A Texas border college teamed up with a local physicians group to fill a need for transgender health care in the Rio Grande Valley. The result is a “gender care” clinic and among the patients they serve are a community of transgender migrants.
“I see trans-immigrants, people who are literally fleeing for their lives,” said Dr. Michelle Cordoba-Kissee, a Doctors Hospital of Renaissance (DHR) endocrinologist in Edinburg and the University of Texas Rio Grande Valley (UTRGV) School of Medicine internal medicine residency program director. She said the need for the comprehensive care of transgender people in the Rio Grande Valley birthed the Gender Care Clinic, located at the new DHR-UTRGV Family Medicine Center. It opened last Thursday, The Monitor reported.
“Transgender women in El Salvador don’t have a very good chance of surviving,” added Cordoba-Kissee, who also treats local transgender patients.
The clinic offers hormone replacement consultation, primary care including preventative measures like cancer screening and vaccines, counseling and mental health services, a pharmacy, plus referrals for legal consultation and for speech pathology.
“We struggled as a working group, (because) we don’t want to pigeonhole trans health … and contain it in this one clinic, because my goal would be that every clinic is trans friendly,” Cordoba-Kissee told The Monitor. “However, after much discussion, we did identify that there are very specific needs that could be best served in one location.”
Cordoba-Kissee credited her transgender patients’ for their input, which she indicated will continue to play a role in how the clinic evolves.
The Gender Care clinic opened on March 16, one day after the Texas Senate passed Senate Bill 6 (SB 6), the “Texas Privacy Act,” in a 21-10 vote. Better known as the “bathroom bill,” SB 6 would require people to use a public bathroom that corresponds to their biological sex and not based on gender identity, if it becomes law. Authored by Senator Lois Kolkhorst (R-Brenham), the bill moved onto a reportedly less enthusiastic Texas House.
This clinic was actually the second transgender healthcare facility to open up this month in Texas. KVUE reported Texas Health Action’s (THA) Kind Clinic, the first of its kind in central Texas, began to work with transgender patients on March 9. THA Medical Director Dr. Cynthia Brinson said: “Right now, there’s no specific clinic where people who are seeking help for gender issues can feel at home.”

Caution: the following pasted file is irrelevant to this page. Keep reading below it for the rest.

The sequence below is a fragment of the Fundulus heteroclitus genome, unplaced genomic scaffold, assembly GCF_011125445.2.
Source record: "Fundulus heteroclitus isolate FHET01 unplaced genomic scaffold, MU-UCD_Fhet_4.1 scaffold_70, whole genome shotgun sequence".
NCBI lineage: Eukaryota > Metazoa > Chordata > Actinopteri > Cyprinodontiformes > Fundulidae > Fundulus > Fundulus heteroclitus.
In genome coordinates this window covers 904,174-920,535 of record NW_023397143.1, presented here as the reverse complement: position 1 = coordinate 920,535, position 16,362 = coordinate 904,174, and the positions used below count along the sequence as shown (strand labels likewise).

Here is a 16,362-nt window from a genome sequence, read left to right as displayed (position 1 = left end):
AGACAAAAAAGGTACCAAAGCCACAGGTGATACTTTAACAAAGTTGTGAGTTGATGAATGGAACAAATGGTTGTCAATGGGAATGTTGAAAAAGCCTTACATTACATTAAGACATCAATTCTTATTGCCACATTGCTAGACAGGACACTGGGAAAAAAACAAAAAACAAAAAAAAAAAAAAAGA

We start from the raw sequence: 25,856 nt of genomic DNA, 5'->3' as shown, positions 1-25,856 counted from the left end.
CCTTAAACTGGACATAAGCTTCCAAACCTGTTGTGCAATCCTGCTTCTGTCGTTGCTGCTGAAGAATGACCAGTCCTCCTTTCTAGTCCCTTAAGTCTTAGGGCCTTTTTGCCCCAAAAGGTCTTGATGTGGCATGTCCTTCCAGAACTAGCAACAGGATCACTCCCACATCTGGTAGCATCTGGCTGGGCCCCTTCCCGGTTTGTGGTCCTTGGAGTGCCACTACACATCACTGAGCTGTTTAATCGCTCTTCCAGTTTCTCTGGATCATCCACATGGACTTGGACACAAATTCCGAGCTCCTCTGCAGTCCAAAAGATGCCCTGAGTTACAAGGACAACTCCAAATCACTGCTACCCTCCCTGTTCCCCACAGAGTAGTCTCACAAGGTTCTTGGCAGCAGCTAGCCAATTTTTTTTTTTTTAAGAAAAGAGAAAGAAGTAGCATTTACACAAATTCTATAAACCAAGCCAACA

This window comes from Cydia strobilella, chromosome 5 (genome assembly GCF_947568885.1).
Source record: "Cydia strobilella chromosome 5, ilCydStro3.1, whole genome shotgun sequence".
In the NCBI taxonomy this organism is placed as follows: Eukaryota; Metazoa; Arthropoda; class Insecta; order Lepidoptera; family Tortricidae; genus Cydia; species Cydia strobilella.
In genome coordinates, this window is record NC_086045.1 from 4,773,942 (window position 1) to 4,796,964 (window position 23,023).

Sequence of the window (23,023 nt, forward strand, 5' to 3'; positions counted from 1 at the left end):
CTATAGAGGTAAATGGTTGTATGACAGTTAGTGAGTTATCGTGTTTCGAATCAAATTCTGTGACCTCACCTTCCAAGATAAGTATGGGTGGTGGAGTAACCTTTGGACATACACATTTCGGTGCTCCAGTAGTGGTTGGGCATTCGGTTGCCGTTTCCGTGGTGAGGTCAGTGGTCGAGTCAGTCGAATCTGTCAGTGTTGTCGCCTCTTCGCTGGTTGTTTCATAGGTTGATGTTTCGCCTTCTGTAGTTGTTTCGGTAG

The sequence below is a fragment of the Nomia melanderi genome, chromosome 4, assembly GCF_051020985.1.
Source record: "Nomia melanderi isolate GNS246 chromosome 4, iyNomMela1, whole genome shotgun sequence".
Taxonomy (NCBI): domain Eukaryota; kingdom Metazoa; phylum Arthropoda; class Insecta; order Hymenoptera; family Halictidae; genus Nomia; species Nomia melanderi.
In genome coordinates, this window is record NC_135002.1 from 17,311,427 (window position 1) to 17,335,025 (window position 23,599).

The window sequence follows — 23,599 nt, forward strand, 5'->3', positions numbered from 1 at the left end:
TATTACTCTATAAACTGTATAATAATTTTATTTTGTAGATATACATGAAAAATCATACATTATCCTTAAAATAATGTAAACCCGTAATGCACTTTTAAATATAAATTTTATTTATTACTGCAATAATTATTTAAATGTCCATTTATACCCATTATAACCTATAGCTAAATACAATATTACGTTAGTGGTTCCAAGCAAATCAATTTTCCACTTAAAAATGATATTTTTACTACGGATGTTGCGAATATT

She added, transgender people do not always feel welcome in a traditional medical facility. Brinson is one of the doctors serving patients at the Austin-based free transgender clinic. Besides medical care, the Kind Clinic offers female and male hormones, SDT screenings, plus HIV treatment and prevention drugs. Clinic officials hope to add counseling services. All treatment comes at no cost to the patient. Expenses not covered by a patient’s insurance will be paid by THA.
A 2016 study by the Williams Institute at the UCLA School of Law, How Many Adults Identify as Transgender in The United States, estimated 1.4 million, or 0.6 percent of adults identified as transgender in the nation. Based on state-level surveys, they approximated 125,350, or 0.66 percent, of Texas adults identified as transgender. This was second to California where 218,400, or o.76 percent, of its adult population identified as transgender. Since the study ranked all states by percentages and by demographics, Texas placed fifth-largest transgender population behind Hawaii, California, New Mexico, and Georgia.
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